Dame Trelise Cooper inducted into Hall of Fame

22:58, Jul 31 2014
Trelise Cooper
IN GOOD COMPANY: As the first Kiwi inducted into the Mercedes-Benz Hall of Fame Dame Trelise Cooper joins high-profile international fashion designers such as Carolina Herrera, Badgely Mischka and Max Azria.

Leather, lace, translucent fabrics, avant-garde - rocking a pair of studded, leopard-print Valentino heels, Dame Trelise Cooper dropped a few hints about what we'll all be wearing next year.

Last night, Cooper officially became New Zealand fashion's front-runner as the first Kiwi inducted into the Mercedes-Benz Hall of Fame. 

She joins international fashion heavyweights Carolina Herrera, Badgely Mischka, Max Azria and Australia's Carla Zampatti in receiving the accolade, which will also see her present the first evening show at New Zealand Fashion Week on August 25 - setting the tone for 2015.

"This season more than ever I probably have more streamlined, clean lines, avant-garde. Fashion at the moment around the world is all about line and proportion. Then there's print, and shocks of print and mashes of print and colour," Cooper said.

"Leather is always strong, with twists and embellishments. And actually a lot of transparent fabrics as well, and laces."

Luxury car brand Mercedes-Benz yesterday announced it was sponsoring New Zealand Fashion Week, now in it's 14th year, for the first time. It already supports fashion weeks in 27 countries, and is the title sponsor of the events in New York, Sydney, Beijing and Berlin.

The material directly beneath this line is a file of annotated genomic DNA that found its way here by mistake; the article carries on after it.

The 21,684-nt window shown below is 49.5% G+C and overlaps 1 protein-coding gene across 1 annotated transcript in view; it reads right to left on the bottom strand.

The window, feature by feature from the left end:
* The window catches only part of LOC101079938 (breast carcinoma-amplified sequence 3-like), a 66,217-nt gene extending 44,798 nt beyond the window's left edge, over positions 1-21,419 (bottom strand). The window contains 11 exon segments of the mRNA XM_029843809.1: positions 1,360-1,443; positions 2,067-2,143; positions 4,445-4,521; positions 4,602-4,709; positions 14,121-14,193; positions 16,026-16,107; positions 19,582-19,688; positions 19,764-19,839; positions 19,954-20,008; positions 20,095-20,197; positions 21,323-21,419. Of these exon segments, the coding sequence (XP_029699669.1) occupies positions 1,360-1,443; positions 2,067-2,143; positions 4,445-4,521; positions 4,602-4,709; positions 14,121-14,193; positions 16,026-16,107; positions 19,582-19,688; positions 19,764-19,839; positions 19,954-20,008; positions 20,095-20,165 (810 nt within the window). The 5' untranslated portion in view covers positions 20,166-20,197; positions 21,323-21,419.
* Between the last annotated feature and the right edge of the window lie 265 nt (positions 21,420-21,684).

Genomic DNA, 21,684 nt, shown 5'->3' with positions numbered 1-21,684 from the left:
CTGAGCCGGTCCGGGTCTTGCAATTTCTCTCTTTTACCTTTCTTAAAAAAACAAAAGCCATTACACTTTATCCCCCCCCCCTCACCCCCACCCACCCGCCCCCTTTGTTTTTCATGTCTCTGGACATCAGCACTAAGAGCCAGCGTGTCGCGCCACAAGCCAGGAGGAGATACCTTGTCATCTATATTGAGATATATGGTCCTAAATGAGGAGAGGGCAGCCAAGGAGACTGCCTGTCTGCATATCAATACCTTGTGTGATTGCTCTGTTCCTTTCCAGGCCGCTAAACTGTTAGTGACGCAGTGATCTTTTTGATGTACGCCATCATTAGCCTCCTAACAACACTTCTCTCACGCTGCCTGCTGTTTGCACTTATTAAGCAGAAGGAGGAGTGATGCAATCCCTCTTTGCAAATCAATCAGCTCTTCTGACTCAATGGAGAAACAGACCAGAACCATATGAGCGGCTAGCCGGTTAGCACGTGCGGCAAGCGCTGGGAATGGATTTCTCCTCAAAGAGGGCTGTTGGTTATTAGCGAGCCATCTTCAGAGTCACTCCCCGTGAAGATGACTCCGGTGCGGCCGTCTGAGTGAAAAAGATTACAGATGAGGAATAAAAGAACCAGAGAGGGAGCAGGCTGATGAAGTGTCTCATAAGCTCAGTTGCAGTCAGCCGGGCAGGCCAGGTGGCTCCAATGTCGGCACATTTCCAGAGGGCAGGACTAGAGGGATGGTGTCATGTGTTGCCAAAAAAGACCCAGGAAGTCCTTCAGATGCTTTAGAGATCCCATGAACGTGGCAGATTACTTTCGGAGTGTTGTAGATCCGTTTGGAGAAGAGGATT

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In Auckland this means a "package" of sponsorship for the Mercedes-Benz Presents show designer, and a fleet of cars to ferry international VIPs to events.

It's a coup for organisers of the event, which has struggled to retain designers and sponsors in recent years.

As guests at last night's announcement at a Newmarket Mercedes showroom sipped Moet, Fashion Week founder Dame Pieter Stewart was effusive in her praise. "We're just so thrilled...we look forward to a really long and strong relationship."

Cooper has shown at every Fashion Week, and said it was too big a risk to her business not to. A "hum of anxiety," would underlie everything she did in the next few weeks.

"I never feel confident, I never feel like it's a wrap. I think the thing is when you put on a show like that it's your creativity, it's your ideas, it's everything you've thought of in the last six months on that runway," she said.

"It's up there for critique and trashing but it always represents the turnover for the next six months, whether you can pay your staff or not - it has a really ongoing effect."

Along with the nerves, she figured she would "probably hate everything," in her collection up until it went on the runway.

Mercedes-Benz New Zealand general manager Ben Giffen said the brand would not rule out a more significant involvement in Fashion Week next year.

Each year Mercedes would choose a new designer to sponsor in the show, which was hoped to create some competition among designers, he said.

"[Cooper] is one of the most cutting edge designers in New Zealand, so it makes sense for her to be the first."

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